10 Questions to Ask Your Web Hosting Provider Before Things Get Serious

Published June 24th, 2014 by Michael Farin

Getting hooked up with a web hosting company is like entering into a long-term relationship. You’ll be together for a long time (hopefully!) so it’s important to make sure you’re compatible.

Here are just a few questions you should be asking your new potential web hosting provider when searching for reliable hosting. Remember – the more you know upfront, the happier you’ll be down the road.

Server Capacity: How many websites will I share a server with?

If you’re signing up for shared hosting, you have the right to know exactly how many websites are, or have the potential to be on, your server. Don't let a hosting company distract you with promotions, promises and specs of the server. Dishonest hosting companies often try to make money by overloading a server and maximizing profit, instead of maximizing performance.

Backups: Is my website backed up? If so, how and when?

Your website should be backed up off-site at least once a day – and there should be no extra charge for backups. Website backups are a crucial part of website hosting, and they should be a standard part of the package. If disaster strikes, you want to be sure your hosting company has your back, and can get your site back online in no time.

Support: What is the depth of your support?

Hosting companies should offer full technical support, 24/7. Some hosting companies will tout 24/7 tech support, but when you actually need help, you learn that they quietly branded their "customer service" as support. Customer service is typically for billing and account issues, whereas support deals more with troubleshooting, site/server conflict resolution and other urgent matters. So don’t get fooled.

Fully Managed: Are fully managed plans available?

A fully-managed hosting company takes care of all your technical, security and support issues, so you don’t have to. A good managed hosting company has a dedicated team responsible for continuous uptime, server upgrades, site compatibility issues that may arise as the server/site communicate, and so on.

Responsiveness: Are there guaranteed support response times?

"Being available 24/7" is great, but you want to make sure that if you email at 2am, you'll get a response by a certain time. Get your response times outlined in an SLA – that way, you can protect yourself and ensure you get the service you are signing up for!

Firewall: Will there be a firewall in place to protect my site from hacks?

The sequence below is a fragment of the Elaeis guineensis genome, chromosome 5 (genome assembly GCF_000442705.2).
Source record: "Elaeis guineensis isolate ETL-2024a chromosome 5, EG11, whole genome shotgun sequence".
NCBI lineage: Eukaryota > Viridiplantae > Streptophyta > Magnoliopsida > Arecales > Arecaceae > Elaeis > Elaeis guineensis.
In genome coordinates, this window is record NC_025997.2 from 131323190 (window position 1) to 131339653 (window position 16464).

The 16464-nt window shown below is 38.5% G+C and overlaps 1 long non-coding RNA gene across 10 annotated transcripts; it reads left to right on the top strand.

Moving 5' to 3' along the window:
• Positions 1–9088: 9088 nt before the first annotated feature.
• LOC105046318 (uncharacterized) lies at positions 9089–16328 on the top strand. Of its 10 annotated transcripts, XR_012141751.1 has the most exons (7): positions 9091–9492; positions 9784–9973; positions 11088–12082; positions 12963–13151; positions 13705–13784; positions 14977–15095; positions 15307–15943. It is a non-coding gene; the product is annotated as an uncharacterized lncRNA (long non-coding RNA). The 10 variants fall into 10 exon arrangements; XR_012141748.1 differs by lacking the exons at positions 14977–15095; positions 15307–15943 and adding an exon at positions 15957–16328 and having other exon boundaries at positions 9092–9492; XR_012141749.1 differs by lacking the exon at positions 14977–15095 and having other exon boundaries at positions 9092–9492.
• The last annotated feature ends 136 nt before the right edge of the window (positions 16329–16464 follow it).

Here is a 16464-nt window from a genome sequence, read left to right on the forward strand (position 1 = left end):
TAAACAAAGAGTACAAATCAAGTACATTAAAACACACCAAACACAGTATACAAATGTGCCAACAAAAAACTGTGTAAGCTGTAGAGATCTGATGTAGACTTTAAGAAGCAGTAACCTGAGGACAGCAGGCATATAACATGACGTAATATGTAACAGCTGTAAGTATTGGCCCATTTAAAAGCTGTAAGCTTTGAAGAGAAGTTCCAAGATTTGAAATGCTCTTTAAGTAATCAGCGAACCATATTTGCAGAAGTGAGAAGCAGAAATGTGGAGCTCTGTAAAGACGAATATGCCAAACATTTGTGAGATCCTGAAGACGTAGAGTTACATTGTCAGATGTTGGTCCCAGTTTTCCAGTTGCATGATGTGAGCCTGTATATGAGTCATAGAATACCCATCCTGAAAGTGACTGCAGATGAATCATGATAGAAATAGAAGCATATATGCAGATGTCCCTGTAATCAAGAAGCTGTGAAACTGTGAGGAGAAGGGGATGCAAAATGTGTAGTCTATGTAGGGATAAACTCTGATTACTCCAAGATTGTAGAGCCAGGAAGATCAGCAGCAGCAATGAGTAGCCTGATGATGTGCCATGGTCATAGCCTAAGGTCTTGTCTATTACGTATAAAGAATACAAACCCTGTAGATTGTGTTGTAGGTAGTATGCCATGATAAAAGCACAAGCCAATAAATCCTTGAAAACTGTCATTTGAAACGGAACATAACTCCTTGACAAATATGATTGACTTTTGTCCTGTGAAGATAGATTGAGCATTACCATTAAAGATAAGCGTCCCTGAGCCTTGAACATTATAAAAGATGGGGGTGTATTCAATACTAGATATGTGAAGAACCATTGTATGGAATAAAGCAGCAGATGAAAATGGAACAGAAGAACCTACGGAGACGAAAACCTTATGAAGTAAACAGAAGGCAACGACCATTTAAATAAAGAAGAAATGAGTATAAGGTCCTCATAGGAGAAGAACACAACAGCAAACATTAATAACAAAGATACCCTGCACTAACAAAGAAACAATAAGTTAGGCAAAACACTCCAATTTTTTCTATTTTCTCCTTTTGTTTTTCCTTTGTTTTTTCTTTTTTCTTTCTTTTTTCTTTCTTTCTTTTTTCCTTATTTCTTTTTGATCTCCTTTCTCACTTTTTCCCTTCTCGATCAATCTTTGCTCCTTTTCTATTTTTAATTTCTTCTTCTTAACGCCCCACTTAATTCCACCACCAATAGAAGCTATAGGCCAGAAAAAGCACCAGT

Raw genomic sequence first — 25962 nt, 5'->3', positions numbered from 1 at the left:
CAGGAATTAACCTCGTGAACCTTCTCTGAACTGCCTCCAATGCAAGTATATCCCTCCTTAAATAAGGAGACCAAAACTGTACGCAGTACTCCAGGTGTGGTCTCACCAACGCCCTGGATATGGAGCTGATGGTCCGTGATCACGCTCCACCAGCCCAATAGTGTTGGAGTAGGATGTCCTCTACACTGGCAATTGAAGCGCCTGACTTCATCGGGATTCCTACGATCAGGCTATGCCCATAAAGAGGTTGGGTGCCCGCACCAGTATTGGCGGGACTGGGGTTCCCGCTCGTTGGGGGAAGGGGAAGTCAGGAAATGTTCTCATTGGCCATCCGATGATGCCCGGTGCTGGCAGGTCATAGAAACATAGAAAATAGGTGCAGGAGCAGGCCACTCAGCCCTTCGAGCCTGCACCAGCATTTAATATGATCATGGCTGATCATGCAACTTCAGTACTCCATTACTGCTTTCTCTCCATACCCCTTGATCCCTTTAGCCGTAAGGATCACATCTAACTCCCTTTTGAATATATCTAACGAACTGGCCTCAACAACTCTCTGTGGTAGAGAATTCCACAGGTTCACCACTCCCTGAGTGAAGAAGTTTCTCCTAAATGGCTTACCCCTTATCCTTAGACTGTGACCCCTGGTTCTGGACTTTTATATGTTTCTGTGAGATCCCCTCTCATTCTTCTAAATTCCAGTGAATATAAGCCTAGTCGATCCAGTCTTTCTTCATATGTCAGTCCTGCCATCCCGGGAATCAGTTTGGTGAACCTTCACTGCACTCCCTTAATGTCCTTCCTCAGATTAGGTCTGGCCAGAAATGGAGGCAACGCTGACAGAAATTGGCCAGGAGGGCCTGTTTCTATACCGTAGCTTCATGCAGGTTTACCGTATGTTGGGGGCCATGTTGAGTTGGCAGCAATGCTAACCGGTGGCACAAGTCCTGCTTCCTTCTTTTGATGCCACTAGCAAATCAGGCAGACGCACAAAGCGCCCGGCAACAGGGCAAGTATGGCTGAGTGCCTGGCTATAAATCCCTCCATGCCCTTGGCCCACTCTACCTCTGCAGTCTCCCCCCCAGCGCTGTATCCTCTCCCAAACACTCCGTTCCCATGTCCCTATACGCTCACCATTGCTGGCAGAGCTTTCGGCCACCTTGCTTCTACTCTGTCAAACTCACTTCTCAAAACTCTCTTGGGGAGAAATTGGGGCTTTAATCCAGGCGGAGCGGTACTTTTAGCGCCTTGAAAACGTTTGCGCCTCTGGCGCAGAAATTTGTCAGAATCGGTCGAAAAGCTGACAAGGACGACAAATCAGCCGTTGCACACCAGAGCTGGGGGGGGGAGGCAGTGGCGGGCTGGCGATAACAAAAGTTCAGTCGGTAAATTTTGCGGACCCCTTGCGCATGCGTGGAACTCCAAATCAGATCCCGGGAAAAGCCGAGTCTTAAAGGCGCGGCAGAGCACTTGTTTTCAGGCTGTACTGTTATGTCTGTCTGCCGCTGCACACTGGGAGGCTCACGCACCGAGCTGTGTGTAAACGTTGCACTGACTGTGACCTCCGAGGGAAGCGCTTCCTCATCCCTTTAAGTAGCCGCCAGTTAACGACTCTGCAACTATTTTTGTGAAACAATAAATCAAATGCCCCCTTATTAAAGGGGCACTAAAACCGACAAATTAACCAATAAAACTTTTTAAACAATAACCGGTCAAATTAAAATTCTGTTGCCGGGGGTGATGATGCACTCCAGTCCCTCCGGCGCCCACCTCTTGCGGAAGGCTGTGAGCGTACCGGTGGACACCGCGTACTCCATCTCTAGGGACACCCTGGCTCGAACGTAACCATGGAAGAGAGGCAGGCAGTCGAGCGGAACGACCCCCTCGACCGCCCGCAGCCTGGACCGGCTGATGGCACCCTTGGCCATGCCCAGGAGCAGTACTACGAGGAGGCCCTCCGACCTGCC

Firewalls are the number one method of security to prevent unwanted visitors to the back-end network of your website. Stay safe from hackers, disgruntled developers and other unwelcome visitors – you want to make sure your website is as secure as possible at all times.

Flexibility: What does signing up for an account mean?

Make sure there aren’t any hidden catches that come along with your account. For example, try not to get locked into any contract, and make sure you are free to leave, switch providers or use a different developer as necessary.

Application Support: Does the hosting company offer any?

In an ideal world, your hosting company might offer developer retainers so you can have everything in one place. If the company doesn’t have an in-house development team, make sure to ask if they offer any application support. This will eliminate unnecessary back-and-forth communication, with a hosting company putting the blame on you or your developers.

Fees: Are there hidden costs?

When you’re setting up a new hosting plan, sometimes the initial specifications sound good – but then you double your cost by the time your website is live on the new host. Discuss fees for account setup, website migration and account cancellation ahead of time to make sure that you're not committing to a plan that includes hidden fees.

Email: Is email included and what type of service is it?

Nowadays, email hosting is a very important element and is a complex technical animal in itself. After asking if email service is included, your next question should be what email service the company uses (stay away from standard server email). You'll also want to ask how many email accounts are included with your account and if email migrations are included as well so that you don't lose important and valuable data.

BONUS:  This is always a great question to ask the company or individual(s) who are going to be building your website:

Am I free to host the website you are going to build for me wherever I want?

Some companies only offer in-house solutions and won't let you host your website with another company. This can be a very bad idea: if any conflict ever arises with the development company, the livelihood of your website could be directly affected. Try to keep the control in your hands!

Don’t be shy! Ask these questions up front and you’ll save yourself some serious heartbreak down the road.

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